Shrub to 5 m, branches glabrous. Leaves broadly elliptic to obovate-elliptic, 8–15 x 4–10 cm, apex caudate or acuminate, margin shallowly serrate, glabrous or occasionally with hairs at base of veins on lower leaf surface, lateral veins 4–7 pairs, petiole 1–1.5 cm, glabrous. Cymes, axillary or terminal on previous year’s growth, 2- or 3-flowered. Peduncle to 10 mm, glabrous or sparsely hairy, bacts and, bracteoles linear, narrowly lanceolate, 2–12 mm, both caducous. Calyx tube 5-lobed, radially symmetric, linear, free more than half of length, 0.8–2 x 0.1–0.2 cm, glabrous or with a few scattered hairs. Corolla funnel–shaped, 2.5–4 x 2–3 cm, abruptly widening above caylx lobes, white in bud becoming light red outside, deep pink inside, glabrous outside. Corolla tube 1.5–2 cm, hairy inside, upper part of tube distinctly expanded, corolla 5-lobed, radially symmetric, ovate, 0.8–1.2 cm long (c. 30% of length of corolla tube). Stamen shorter than corolla, filaments 0.7–1.3 cm, glabrous; anthers, free, linear 0.5–0.7 cm, yellow. Style nearly as long as corolla, 2.5–3 cm, glabrous, stigma disc-like, c. 4 mm diameter. Fruit cylindrical 2–3 cm long, dehiscing from apex, glabrous. Seeds ovoid, 1.5 mm long, with narrow wings on three sides. Flowers: May to June. (Iwatsuki (ed) 1993).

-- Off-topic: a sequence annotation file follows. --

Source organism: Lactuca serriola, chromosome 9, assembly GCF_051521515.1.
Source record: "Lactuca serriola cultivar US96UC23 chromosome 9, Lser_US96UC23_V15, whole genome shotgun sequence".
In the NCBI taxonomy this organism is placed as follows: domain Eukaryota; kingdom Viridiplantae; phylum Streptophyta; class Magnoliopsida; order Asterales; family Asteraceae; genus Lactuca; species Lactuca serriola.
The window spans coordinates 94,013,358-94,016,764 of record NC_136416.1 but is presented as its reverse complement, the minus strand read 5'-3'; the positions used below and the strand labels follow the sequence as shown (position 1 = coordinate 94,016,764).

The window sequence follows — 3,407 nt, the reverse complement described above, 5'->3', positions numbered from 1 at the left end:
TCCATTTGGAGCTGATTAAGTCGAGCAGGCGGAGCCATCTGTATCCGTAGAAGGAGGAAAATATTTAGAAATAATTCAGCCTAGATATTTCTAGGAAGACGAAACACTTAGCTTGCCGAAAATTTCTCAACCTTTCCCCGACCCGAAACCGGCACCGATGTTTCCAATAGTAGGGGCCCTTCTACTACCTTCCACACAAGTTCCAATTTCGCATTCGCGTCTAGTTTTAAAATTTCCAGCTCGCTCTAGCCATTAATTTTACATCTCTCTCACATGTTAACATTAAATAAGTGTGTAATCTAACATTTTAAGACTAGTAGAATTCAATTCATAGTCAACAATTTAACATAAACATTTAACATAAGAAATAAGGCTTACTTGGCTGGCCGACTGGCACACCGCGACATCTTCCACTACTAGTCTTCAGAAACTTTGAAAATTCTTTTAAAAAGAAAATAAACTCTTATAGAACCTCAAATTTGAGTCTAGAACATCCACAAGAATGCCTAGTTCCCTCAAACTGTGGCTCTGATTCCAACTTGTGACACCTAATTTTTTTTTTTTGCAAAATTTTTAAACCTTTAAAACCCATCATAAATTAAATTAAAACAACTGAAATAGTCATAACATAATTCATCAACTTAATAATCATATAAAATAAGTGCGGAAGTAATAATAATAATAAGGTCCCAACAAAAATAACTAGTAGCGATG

Distribution Japan Honshu
USDA Hardiness Zone 5-7
RHS Hardiness Rating H5
Taxonomic note The Japanese Flora distinguishes two forms, based on consistency of flower colour, and one variety, based on having a smaller corolla and fragrant flowers. forma alba (Voss) Rehder with white flowers and forma rubriflora Momiyama with flowers that are rose-red and darker red. var. fragrans (Ohwi) Hara has a smaller corolla only 1.1–1.5 cm long and is fragrant. This variety is endemic on two of the Izu Islands, Miyake-jima and Hachijo-jima.
While the specific epithet suggests some affinity with the Korean peninsula, Weigela coraeensis is in fact only native to Honshu, Japan. It has long been cultivated in Japan and is now naturalised outside its native range on Honshu, as well as in parts of Shikoku and Kyushu (Iwatsuki (ed) 1993). It was introduced to Europe in the mid-19th century, although the details are sketchy, and it is as likely that the first introductions were from cultivated stock as from wild populations (Bean 1981b).